• The District is failing to develop quality case plans and provide appropriate services to families to keep children safe and healthy. Despite the state’s improvement in its ability to actually develop case plans with families involved in the child welfare system, during 2010 a case record review revealed that only 64 percent of families had plans that properly reflected the family and child’s needs. Furthermore, 40 percent of families did not receive critical services recommended in those plans — such as mental health services, referrals to community-based organizations, and substance abuse services.

The report also outlines a number of areas where the District has made or maintained progress — including keeping caseloads at manageable levels and approving foster and adoptive homes more quickly — but the monitor warns that any further progress the District stands to make may be in jeopardy if fundamental resources are drastically cut.

The monitor further notes that even while cuts to the CFSA budget are being considered, the District is failing to draw down critical funding from the federal government, which provides matching funds for foster care systems.

Today’s report was issued by the Center for the Study of Social Policy, the independent monitor appointed by the federal court to track reforms required by LaShawn A. v. Gray, the federal class action lawsuit brought by Children’s Rights on behalf of thousands of children dependent on the District’s child welfare system.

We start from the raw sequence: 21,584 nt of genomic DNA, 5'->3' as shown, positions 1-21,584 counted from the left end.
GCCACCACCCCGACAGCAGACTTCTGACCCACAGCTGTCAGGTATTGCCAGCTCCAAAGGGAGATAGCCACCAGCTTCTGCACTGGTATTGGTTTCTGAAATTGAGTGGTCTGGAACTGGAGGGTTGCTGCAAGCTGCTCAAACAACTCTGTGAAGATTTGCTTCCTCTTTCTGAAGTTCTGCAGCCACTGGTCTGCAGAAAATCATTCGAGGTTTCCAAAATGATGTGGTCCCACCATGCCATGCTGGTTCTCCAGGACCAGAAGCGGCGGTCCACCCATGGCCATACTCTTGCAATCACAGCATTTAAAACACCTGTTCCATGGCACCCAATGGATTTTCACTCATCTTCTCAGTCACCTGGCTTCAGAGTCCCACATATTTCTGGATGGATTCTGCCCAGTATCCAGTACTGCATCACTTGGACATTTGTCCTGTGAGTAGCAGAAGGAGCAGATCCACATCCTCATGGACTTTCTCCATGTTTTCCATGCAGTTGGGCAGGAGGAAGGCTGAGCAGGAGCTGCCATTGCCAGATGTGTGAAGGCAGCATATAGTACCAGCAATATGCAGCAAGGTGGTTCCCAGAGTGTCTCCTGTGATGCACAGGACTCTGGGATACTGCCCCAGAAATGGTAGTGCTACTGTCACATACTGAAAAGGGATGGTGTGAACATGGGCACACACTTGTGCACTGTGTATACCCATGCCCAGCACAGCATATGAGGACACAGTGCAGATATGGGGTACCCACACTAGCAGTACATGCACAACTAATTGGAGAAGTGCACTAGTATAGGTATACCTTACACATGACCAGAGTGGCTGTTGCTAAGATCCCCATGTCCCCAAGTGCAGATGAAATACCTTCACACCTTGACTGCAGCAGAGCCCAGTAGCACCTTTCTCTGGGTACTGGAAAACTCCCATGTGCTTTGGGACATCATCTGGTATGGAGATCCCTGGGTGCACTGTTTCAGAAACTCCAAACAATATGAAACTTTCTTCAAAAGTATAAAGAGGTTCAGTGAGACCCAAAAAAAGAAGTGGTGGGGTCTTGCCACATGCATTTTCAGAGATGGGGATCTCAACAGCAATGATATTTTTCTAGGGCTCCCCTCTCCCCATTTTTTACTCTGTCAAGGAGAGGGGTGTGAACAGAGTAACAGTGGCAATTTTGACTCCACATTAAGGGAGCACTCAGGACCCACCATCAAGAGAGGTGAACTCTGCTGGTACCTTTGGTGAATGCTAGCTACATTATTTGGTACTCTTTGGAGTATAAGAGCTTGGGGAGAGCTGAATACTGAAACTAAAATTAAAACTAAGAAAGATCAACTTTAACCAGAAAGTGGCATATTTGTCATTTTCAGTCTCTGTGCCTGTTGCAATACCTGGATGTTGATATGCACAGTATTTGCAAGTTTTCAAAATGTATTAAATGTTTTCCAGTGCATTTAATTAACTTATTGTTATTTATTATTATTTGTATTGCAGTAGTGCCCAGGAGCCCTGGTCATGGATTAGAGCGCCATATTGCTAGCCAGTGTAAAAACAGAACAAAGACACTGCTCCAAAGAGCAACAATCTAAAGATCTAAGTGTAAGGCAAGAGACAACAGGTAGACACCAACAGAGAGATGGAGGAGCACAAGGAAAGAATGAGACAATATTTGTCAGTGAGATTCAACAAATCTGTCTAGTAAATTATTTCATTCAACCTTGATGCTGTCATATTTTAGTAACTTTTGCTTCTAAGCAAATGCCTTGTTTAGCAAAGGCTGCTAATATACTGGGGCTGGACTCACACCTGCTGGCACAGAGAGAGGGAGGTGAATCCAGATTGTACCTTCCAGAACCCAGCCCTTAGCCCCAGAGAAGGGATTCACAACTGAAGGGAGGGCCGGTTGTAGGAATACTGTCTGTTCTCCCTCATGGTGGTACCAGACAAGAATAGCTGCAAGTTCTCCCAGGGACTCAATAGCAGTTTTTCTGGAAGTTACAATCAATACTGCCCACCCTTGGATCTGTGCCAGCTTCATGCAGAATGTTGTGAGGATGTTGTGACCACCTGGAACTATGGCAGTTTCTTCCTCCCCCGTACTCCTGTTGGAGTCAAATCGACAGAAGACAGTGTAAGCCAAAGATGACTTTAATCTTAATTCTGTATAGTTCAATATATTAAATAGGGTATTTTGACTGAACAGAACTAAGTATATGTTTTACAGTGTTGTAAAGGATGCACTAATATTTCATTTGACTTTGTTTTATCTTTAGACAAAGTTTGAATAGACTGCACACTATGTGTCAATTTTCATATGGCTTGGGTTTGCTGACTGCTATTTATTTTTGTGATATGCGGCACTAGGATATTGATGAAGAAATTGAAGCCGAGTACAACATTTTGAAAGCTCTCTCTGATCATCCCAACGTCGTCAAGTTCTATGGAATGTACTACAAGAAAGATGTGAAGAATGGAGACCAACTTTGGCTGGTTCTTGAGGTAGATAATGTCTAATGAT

In April 2010, the District’s attempt to be released from federal court oversight was rejected, and the District and then-Mayor Adrian Fenty were held in civil contempt of court. CFSA was ordered to not only fully implement the reforms outlined by the consent decree, but also to allocate significant new funds to support youth who have aged out of foster care.

Children’s Rights originally filed the motion for contempt in July 2008, which resulted in a new plan to address serious problems at CFSA. Children’s Rights renewed that motion in January 2009 after District officials asked the judge to approve a six-month plan that had been rejected by the independent court monitor. The renewed motion charged the administration with impeding the implementation of court-mandated reforms and placing the District’s desire to escape court oversight ahead of the safety and well-being of the city’s abused and neglected children.

Children’s Rights filed the LaShawn A. case in 1989. Following a 1991 trial on the merits and a finding by the court that the District’s child welfare system violated applicable law, a court-enforceable reform plan was negotiated between Children’s Rights and defendants and approved by the court in 1993. In the years that followed, the District made only minimal progress toward achieving court-mandated reforms, prompting the court to impose the extreme remedy of a federal takeover of the system’s management in 1995.

The District regained control of the beleaguered agency in 2000, after establishing the cabinet-level Child and Family Services Agency and committed to major reform. CFSA initially made some improvements, but then began to deteriorate, and 10 years later the District remains in violation of the court-ordered reform plan.

The full text of today’s report and a complete collection of materials related to the LaShawn A. reform class action are available at www.childrensrights.org/dc.